The long-term goals of the study in Puttalam, meanwhile, are to gauge whether these low-cost interventions by health workers are scalable and sustainable. Then these interventions can be implemented not only throughout Sri Lanka but also in South Asia to prevent people from going to an early grave due to hypertension.

The State Minister of National Policies and Economic Affairs, Dr. Harsha de Silva who was the chief guest at the forum said that the government has understood the rising burden of NCDs.

“We are actively channelling resources to deal with this challenge. With over US$ 1 billion budgeted for healthcare next year, we are committed to improving the general health of our population,” he said, pointing out that Sri Lanka’s excellent indices are due to a highly organized and well-executed primary healthcare system.

Investments by successive governments have been the reason for achieving a high level of human development, significantly higher than the countries in our income cohort.

Detailing the steps taken by this government, the State Minister said they include increasing the priority given to NCDs in the health budget, making essential medicines more affordable and provision of a pre-hospital care ambulance service.

“When making essential medicine more affordable, we must have a balance so that these medicines continue to be available. Whilst people appreciate tremendously the reduction in the prices of medicine, we also hear complaints of regularly purchased medicines not being available in pharmacies,” Dr. de Silva added.

The Lead Investigator of the COBRA-BPS study, Prof. Tazeen Jafar from Duke-NUS Health Services & Systems Research said that “up to 3 out of 4 adults with hypertension in South Asia have poorly controlled blood pressure and one-third have co-existing diabetes”.

It was a major concern as complications including heart attack, stroke and kidney disease, tend to manifest 5-7 years earlier in South Asians than in Caucasian European populations, she pointed out.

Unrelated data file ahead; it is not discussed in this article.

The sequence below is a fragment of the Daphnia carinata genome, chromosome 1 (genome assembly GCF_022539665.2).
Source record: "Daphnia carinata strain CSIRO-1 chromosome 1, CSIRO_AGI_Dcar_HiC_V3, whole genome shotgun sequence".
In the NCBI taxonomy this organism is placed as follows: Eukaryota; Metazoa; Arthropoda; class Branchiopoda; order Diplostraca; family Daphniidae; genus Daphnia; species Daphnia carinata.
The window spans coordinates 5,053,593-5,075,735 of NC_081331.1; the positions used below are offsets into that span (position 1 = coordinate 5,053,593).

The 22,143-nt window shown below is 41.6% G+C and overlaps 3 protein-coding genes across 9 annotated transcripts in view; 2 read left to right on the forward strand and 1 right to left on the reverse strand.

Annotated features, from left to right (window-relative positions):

Linking up with the forum participants through a live video broadcast, the Co-chair of the World Health Organization’s Independent Commission on the UN High-Level Meeting on Prevention and Control of NCDs, Dr. Sania Nishtar underscored the need for Universal Health Coverage (UHC) to include hypertension and diabetes care for all segments of the population.

“Countries are crying out desperately for help. This is evidenced by data from the WHO’s Country Cooperation Strategies in more than 150 countries. We could end up undermining the economic viability of UHC if plans fail to address the world’s leading killer,” she said.

While explaining that there is a need to push a few hot buttons to reduce premature mortality, Dr. Nishtar stressed that tackling hypertension should be a No. 1 priority and the COBRA-BPS study has brought about key evidence.

She created the image of two women awaiting treatment at a clinic – one is living with HIV (Human Immunodeficiency Virus) and the other is a diabetic.

With much funding for HIV, the first woman will walk into a room with all the sophisticated equipment, while the second will have only antiquated equipment in the treatment and management of this NCD, she lamented.

The former WHO Senior Advisor on NCDs, Prof. Shanthi Mendis reiterated that hypertension should not be considered in isolation, instead all NCDs should be considered as a whole.

She said that vertical hypertension and diabetes programmes cannot address these diseases in a sustainable and equitable manner and are not suitable for resource constrained settings. Instead, in the context of UHC a public health strategy/approach is needed. To implement such a strategy, national targets need to be set for reducing behavioural risk factors which impact on health outcomes (tobacco, alcohol and physical inactivity) and best-buy interventions implemented to attain them.